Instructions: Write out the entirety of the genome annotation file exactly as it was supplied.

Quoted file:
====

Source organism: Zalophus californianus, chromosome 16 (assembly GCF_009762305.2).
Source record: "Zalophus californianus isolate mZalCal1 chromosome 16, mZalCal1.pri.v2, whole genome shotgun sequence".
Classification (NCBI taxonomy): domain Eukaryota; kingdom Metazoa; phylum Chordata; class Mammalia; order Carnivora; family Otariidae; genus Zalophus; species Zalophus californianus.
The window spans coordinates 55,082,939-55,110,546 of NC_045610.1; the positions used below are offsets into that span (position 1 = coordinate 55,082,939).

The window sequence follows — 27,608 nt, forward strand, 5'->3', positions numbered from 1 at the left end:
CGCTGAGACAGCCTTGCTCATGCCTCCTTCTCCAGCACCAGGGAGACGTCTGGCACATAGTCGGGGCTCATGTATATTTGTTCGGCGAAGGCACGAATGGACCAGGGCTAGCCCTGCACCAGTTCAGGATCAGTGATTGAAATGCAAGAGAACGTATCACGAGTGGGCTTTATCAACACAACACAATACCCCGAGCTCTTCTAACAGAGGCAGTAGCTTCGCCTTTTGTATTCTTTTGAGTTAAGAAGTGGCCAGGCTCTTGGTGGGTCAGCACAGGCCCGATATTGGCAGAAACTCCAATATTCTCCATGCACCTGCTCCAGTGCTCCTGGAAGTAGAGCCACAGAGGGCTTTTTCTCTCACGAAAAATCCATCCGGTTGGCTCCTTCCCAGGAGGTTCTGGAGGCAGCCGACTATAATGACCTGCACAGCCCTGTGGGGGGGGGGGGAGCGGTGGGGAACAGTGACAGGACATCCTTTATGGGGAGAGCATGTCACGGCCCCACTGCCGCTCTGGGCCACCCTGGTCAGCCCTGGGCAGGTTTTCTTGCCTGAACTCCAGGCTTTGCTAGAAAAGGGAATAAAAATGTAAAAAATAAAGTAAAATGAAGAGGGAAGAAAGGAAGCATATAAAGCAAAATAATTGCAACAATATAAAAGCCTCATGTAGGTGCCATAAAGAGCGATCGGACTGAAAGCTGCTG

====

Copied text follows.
Source organism: Zalophus californianus, chromosome 16 (assembly GCF_009762305.2).
Source record: "Zalophus californianus isolate mZalCal1 chromosome 16, mZalCal1.pri.v2, whole genome shotgun sequence".
Classification (NCBI taxonomy): domain Eukaryota; kingdom Metazoa; phylum Chordata; class Mammalia; order Carnivora; family Otariidae; genus Zalophus; species Zalophus californianus.
The window spans coordinates 55,082,939-55,110,546 of NC_045610.1; the positions used below are offsets into that span (position 1 = coordinate 55,082,939).

The window sequence follows — 27,608 nt, forward strand, 5'->3', positions numbered from 1 at the left end:
CGCTGAGACAGCCTTGCTCATGCCTCCTTCTCCAGCACCAGGGAGACGTCTGGCACATAGTCGGGGCTCATGTATATTTGTTCGGCGAAGGCACGAATGGACCAGGGCTAGCCCTGCACCAGTTCAGGATCAGTGATTGAAATGCAAGAGAACGTATCACGAGTGGGCTTTATCAACACAACACAATACCCCGAGCTCTTCTAACAGAGGCAGTAGCTTCGCCTTTTGTATTCTTTTGAGTTAAGAAGTGGCCAGGCTCTTGGTGGGTCAGCACAGGCCCGATATTGGCAGAAACTCCAATATTCTCCATGCACCTGCTCCAGTGCTCCTGGAAGTAGAGCCACAGAGGGCTTTTTCTCTCACGAAAAATCCATCCGGTTGGCTCCTTCCCAGGAGGTTCTGGAGGCAGCCGACTATAATGACCTGCACAGCCCTGTGGGGGGGGGGGGAGCGGTGGGGAACAGTGACAGGACATCCTTTATGGGGAGAGCATGTCACGGCCCCACTGCCGCTCTGGGCCACCCTGGTCAGCCCTGGGCAGGTTTTCTTGCCTGAACTCCAGGCTTTGCTAGAAAAGGGAATAAAAATGTAAAAAATAAAGTAAAATGAAGAGGGAAGAAAGGAAGCATATAAAGCAAAATAATTGCAACAATATAAAAGCCTCATGTAGGTGCCATAAAGAGCGATCGGACTGAAAGCTGCTG